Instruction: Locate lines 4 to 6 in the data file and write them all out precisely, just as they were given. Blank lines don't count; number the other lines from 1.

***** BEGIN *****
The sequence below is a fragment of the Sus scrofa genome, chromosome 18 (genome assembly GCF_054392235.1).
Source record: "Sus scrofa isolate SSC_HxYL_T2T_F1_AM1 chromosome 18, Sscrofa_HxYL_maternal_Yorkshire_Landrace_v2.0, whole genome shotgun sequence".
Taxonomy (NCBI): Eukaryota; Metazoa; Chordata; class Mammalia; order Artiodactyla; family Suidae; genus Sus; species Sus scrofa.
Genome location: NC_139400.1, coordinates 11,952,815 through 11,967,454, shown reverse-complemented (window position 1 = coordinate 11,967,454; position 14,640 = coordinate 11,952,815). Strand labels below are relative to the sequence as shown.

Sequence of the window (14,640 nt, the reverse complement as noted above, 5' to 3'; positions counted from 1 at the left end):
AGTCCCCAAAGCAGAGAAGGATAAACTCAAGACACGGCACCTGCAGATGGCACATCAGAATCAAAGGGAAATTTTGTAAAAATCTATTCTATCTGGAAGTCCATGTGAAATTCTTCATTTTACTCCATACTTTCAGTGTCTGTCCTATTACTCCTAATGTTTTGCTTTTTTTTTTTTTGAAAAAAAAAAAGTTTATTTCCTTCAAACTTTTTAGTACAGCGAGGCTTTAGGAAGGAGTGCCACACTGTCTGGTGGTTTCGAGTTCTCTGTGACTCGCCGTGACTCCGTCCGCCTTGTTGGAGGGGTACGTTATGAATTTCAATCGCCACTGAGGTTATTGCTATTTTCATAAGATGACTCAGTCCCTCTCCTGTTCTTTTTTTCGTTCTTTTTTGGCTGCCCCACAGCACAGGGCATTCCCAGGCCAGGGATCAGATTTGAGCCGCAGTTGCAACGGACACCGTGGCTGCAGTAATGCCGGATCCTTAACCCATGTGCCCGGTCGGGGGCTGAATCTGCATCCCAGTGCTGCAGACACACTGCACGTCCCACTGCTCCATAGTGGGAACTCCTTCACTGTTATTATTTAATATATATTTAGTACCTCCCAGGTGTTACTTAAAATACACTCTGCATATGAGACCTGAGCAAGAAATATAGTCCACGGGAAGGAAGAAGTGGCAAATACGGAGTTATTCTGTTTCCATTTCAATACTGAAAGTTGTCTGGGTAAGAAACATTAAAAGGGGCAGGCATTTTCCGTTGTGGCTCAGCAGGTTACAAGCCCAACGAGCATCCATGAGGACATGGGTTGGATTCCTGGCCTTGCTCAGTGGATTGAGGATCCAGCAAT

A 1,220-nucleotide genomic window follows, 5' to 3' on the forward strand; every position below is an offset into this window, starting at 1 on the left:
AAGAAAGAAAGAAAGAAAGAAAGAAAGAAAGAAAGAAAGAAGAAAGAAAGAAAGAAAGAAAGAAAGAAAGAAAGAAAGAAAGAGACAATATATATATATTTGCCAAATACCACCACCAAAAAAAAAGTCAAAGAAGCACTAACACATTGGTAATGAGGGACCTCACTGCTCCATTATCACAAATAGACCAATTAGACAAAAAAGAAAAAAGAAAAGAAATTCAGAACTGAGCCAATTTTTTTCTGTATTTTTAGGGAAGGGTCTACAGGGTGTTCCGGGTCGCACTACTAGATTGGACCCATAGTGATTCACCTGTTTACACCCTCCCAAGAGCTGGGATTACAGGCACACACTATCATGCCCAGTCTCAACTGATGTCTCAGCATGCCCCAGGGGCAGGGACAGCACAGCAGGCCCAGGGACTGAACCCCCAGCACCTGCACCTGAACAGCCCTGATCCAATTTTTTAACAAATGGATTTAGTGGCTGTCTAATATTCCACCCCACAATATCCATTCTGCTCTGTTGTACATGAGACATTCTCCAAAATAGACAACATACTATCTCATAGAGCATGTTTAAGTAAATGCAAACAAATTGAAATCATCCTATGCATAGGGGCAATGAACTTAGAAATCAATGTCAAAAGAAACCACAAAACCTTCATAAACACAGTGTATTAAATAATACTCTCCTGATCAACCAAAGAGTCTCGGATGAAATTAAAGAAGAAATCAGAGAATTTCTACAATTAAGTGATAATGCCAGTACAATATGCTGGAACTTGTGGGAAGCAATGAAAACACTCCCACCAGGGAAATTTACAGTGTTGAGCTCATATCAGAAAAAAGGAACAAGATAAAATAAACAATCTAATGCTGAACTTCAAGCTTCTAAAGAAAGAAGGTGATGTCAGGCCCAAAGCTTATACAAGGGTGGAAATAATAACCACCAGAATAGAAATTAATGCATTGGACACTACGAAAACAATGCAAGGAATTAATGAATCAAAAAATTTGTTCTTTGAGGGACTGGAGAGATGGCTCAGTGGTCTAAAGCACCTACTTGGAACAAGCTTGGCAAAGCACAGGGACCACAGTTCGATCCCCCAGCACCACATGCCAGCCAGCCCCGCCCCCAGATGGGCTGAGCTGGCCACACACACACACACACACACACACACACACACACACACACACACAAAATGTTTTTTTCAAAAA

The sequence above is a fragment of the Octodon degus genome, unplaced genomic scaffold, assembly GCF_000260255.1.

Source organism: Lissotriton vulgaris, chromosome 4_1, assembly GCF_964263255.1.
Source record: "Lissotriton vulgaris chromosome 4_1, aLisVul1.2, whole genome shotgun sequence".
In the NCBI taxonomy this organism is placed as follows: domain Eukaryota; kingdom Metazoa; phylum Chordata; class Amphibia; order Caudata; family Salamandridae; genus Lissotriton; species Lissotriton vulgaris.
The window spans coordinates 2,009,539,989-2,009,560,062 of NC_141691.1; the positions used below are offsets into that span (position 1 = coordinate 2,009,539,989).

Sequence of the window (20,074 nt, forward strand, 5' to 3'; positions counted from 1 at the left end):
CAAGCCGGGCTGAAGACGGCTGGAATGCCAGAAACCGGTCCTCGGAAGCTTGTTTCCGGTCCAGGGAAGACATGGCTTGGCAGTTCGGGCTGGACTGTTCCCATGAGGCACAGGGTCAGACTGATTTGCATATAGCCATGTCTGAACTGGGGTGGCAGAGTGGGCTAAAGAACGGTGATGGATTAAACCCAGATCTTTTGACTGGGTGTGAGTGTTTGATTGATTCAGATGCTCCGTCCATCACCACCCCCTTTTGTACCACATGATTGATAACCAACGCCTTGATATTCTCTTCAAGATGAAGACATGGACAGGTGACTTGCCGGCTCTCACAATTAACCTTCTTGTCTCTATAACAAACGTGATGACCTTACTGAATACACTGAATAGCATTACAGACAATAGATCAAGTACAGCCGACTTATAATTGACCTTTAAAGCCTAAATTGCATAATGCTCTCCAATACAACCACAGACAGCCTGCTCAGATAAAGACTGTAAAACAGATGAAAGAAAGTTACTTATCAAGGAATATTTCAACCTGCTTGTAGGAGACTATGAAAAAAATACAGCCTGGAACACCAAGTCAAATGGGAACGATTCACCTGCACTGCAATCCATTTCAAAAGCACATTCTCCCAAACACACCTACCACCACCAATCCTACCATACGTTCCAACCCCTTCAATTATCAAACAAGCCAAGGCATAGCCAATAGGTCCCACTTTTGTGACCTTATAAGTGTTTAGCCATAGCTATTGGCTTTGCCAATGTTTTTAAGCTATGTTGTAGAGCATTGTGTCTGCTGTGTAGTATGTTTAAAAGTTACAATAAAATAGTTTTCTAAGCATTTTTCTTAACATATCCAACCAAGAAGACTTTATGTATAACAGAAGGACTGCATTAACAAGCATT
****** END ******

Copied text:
Genome location: NC_139400.1, coordinates 11,952,815 through 11,967,454, shown reverse-complemented (window position 1 = coordinate 11,967,454; position 14,640 = coordinate 11,952,815). Strand labels below are relative to the sequence as shown.

Sequence of the window (14,640 nt, the reverse complement as noted above, 5' to 3'; positions counted from 1 at the left end):
AGTCCCCAAAGCAGAGAAGGATAAACTCAAGACACGGCACCTGCAGATGGCACATCAGAATCAAAGGGAAATTTTGTAAAAATCTATTCTATCTGGAAGTCCATGTGAAATTCTTCATTTTACTCCATACTTTCAGTGTCTGTCCTATTACTCCTAATGTTTTGCTTTTTTTTTTTTTGAAAAAAAAAAAGTTTATTTCCTTCAAACTTTTTAGTACAGCGAGGCTTTAGGAAGGAGTGCCACACTGTCTGGTGGTTTCGAGTTCTCTGTGACTCGCCGTGACTCCGTCCGCCTTGTTGGAGGGGTACGTTATGAATTTCAATCGCCACTGAGGTTATTGCTATTTTCATAAGATGACTCAGTCCCTCTCCTGTTCTTTTTTTCGTTCTTTTTTGGCTGCCCCACAGCACAGGGCATTCCCAGGCCAGGGATCAGATTTGAGCCGCAGTTGCAACGGACACCGTGGCTGCAGTAATGCCGGATCCTTAACCCATGTGCCCGGTCGGGGGCTGAATCTGCATCCCAGTGCTGCAGACACACTGCACGTCCCACTGCTCCATAGTGGGAACTCCTTCACTGTTATTATTTAATATATATTTAGTACCTCCCAGGTGTTACTTAAAATACACTCTGCATATGAGACCTGAGCAAGAAATATAGTCCACGGGAAGGAAGAAGTGGCAAATACGGAGTTATTCTGTTTCCATTTCAATACTGAAAGTTGTCTGGGTAAGAAACATTAAAAGGGGCAGGCATTTTCCGTTGTGGCTCAGCAGGTTACAAGCCCAACGAGCATCCATGAGGACATGGGTTGGATTCCTGGCCTTGCTCAGTGGATTGAGGATCCAGCAAT